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Cameron to make unashamed pitch to Indian business

27 July 10 22:19
Worker at Indian call centre
By Laura Kuenssberg
Chief political correspondent, BBC News channel, Bangalore

So one country down, another to go.

But David Cameron's second week in a row out of the country is not just evidence of a new found taste for travel. He will say on Wednesday this is a mission for jobs.

And to make the point, accompanying him to India is what Downing Street describes as the biggest trade delegation in recent memory.

Business bosses like the chief executive of Barclays, John Varley, and the boss of the London Stock Exchange are here - along with more unexpected faces like the sportswoman Dame Kelly Holmes and vice chancellor of the Open University.

Also along for the ride, councillors from two of David Cameron's "big society" test grounds - eager we are told to learn from examples of what works well in communities in India.

The prime minister's enthusiasm for drawing India closer is evident.

But a shared love of cricket or curry, he acknowledges, is not enough. So he and cabinet ministers will be banging the drum from British universities, science, retail, and culture too.

And trying to persuade India to make it easier for UK firms to take a slice of the vast and burgeoning Indian market.

But while arguing that the UK and Indian economies must be as open as possible, he may run into a little difficulty over how open the UK should be to newcomers.

Immigration issue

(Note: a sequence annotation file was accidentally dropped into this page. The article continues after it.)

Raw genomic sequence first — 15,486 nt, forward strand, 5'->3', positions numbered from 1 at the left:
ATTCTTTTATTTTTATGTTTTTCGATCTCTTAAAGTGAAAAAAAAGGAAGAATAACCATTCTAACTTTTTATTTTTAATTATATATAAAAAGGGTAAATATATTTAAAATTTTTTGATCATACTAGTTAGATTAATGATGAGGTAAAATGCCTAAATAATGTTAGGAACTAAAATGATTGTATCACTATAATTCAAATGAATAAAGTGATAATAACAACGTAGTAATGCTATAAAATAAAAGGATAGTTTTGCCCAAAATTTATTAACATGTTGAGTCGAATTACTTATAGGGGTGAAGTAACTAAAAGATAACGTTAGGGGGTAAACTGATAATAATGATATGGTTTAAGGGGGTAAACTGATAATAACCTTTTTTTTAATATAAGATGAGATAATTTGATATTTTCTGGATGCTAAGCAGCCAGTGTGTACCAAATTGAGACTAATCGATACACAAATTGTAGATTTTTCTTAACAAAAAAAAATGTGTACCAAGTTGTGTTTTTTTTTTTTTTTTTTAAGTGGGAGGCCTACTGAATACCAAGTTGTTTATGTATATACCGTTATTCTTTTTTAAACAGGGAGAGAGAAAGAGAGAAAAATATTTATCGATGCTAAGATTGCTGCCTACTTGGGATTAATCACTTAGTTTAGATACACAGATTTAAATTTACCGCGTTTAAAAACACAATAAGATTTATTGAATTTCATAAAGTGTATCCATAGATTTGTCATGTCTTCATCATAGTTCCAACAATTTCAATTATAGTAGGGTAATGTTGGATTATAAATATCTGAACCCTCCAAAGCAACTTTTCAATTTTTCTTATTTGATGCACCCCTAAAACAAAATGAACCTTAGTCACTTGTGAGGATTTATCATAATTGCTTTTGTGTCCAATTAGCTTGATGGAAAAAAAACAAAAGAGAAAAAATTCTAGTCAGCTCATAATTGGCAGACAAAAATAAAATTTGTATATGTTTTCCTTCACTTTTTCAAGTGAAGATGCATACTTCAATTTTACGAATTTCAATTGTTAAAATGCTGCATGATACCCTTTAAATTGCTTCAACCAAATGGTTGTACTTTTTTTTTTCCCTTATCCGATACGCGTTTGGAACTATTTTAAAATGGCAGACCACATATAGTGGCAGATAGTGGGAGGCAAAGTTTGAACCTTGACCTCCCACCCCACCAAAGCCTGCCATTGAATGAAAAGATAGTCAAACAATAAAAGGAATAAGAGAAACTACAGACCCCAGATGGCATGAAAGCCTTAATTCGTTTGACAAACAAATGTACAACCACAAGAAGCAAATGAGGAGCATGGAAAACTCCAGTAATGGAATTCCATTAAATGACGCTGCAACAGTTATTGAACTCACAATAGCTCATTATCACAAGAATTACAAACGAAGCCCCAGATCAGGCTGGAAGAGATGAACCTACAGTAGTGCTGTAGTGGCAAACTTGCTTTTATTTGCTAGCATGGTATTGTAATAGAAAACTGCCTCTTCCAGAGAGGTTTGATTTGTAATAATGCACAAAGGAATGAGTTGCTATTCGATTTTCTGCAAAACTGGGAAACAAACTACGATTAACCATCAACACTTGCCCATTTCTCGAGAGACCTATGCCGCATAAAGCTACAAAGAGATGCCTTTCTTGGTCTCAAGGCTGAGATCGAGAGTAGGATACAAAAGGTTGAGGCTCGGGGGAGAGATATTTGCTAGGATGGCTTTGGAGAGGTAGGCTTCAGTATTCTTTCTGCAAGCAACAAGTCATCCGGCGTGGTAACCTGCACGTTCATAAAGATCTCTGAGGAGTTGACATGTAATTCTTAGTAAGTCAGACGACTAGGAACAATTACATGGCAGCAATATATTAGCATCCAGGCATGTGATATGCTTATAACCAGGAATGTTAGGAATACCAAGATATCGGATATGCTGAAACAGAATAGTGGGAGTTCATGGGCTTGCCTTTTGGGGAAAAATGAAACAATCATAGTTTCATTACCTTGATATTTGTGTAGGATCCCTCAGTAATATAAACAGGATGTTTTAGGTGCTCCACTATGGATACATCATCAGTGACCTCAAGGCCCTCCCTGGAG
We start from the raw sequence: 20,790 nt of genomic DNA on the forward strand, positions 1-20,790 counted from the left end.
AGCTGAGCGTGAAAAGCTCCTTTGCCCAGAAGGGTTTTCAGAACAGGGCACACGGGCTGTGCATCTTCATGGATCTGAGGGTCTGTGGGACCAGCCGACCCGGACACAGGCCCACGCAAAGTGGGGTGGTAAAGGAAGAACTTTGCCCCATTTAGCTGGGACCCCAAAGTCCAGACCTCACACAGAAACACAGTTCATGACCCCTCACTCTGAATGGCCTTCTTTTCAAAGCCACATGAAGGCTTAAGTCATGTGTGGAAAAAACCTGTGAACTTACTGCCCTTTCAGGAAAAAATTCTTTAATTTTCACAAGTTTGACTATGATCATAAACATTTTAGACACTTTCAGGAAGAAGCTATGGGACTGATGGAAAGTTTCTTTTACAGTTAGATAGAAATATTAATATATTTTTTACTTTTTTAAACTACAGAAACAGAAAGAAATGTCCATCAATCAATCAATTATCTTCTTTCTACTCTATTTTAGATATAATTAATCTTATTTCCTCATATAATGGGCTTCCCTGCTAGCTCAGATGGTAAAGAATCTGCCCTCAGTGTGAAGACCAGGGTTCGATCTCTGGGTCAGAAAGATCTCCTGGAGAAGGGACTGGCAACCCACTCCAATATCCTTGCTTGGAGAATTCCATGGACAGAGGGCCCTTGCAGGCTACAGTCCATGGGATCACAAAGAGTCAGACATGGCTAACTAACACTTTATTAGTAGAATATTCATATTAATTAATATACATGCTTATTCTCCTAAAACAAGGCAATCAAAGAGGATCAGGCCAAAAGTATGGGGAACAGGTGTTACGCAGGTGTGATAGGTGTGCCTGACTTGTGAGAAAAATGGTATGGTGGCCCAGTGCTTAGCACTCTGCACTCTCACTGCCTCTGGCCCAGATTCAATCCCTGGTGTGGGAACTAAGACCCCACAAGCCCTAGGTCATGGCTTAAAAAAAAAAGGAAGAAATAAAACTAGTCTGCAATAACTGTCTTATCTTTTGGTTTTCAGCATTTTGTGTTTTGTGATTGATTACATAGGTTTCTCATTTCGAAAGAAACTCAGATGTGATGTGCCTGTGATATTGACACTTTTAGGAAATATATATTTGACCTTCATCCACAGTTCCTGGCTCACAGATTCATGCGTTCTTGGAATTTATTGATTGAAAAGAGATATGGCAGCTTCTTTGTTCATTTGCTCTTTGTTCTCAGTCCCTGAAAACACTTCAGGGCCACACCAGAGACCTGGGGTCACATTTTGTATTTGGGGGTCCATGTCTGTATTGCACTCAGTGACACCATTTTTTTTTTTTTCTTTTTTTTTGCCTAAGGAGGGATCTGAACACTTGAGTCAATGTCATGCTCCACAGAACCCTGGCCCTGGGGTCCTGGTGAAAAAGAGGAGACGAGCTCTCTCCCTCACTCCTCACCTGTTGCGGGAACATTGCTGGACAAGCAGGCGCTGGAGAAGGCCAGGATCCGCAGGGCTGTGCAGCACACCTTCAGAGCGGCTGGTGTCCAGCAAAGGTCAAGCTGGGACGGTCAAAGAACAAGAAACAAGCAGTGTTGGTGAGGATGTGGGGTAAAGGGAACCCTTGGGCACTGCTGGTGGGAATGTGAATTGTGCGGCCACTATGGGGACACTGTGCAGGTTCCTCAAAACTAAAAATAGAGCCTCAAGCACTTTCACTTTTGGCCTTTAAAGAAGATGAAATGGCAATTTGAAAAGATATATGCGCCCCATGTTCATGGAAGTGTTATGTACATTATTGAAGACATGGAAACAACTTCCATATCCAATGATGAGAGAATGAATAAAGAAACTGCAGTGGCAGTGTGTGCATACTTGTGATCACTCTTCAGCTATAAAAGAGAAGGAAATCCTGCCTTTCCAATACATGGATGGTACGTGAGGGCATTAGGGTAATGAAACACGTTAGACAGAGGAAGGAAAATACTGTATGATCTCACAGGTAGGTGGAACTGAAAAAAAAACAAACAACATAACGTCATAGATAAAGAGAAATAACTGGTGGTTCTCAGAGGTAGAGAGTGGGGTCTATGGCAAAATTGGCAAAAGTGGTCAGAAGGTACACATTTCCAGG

Indian ministers have already dropped heavy hints at their unhappiness with the UK attempts to limit immigration.

And the Business Secretary Vince Cable made it pretty clear that he, among others, is concerned that the new Home Office plan to cap the numbers allowed into the country could be too restrictive.

Ministers have placed a temporary limit on immigration and are consulting now about how to set the cap in future.

So expect David Cameron to be pressed on the potential contradiction, between arguing for the UK to attract more talented Indian professionals but restricting immigration at the same time.

And on this trip, being squeezed in before the Westminster summer holiday, David Cameron has already raised an eyebrow or two.

Making a similar case for trade ties in the Turkish capital, Ankara, he described Gaza as a "prison camp". The remark may have been well received in Turkey, where anger is fresh over the deaths of Turkish activists during the Israeli raid on a flotilla attempting to reach Gaza in May.

But it is likely to have jangled a few nerves in Israel. And a small cluster of Conservative MPs are less than impressed.

Yet, Downing Street officials point to previous similar comments the prime minister made in the Commons a few weeks ago, when he described Gaza as "effectively a giant, open prison".

Travelling zeal

With several cabinet ministers accompanying him, and the enormous delegation, it is impossible to rule out the chance of other comments going slightly astray.

But No 10 is determined to concentrate on all things economic - believing this could be a moment that alters the relationship between India and the UK.

Downing Street has played down suggestions of flying home, brandishing contracts with a promise of British jobs, although don't be surprised if there are a couple.

But that, ultimately, is the purpose of this trip - and an explanation of the zeal with which the prime minister has been pursuing foreign travels this week.

He and his fledgling coalition have made a priority of balancing the UK's books within five years at the same time of squeezing public spending. That means many thousands of public sector jobs are certain to disappear.

So to plug the gaps, and prevent lengthening dole queues, ministers have to find ways of getting the private sector going.

David Cameron believes reaching out to foreign lands could be part of the answer.

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